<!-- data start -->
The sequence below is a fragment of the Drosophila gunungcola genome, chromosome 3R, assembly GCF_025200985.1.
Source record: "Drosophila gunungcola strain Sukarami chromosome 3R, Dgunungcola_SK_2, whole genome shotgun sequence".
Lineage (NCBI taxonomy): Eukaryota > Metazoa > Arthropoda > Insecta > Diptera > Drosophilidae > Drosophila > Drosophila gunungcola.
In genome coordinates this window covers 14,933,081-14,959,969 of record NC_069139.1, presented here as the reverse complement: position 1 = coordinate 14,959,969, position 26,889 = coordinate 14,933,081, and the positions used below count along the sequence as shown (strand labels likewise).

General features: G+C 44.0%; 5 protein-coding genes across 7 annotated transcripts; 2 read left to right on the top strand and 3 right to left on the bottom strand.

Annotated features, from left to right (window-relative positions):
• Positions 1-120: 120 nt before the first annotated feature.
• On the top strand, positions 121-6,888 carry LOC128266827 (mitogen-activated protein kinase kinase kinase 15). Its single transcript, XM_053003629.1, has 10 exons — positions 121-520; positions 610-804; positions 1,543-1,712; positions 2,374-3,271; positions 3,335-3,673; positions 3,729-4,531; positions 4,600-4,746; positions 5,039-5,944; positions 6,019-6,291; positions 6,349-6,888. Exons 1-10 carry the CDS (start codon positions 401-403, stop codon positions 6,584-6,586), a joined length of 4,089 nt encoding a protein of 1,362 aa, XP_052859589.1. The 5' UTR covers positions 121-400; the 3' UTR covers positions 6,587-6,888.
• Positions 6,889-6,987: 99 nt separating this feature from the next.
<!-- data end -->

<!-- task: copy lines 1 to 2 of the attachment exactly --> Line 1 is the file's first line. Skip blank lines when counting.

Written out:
The sequence below is a fragment of the Drosophila gunungcola genome, chromosome 3R, assembly GCF_025200985.1.
Source record: "Drosophila gunungcola strain Sukarami chromosome 3R, Dgunungcola_SK_2, whole genome shotgun sequence".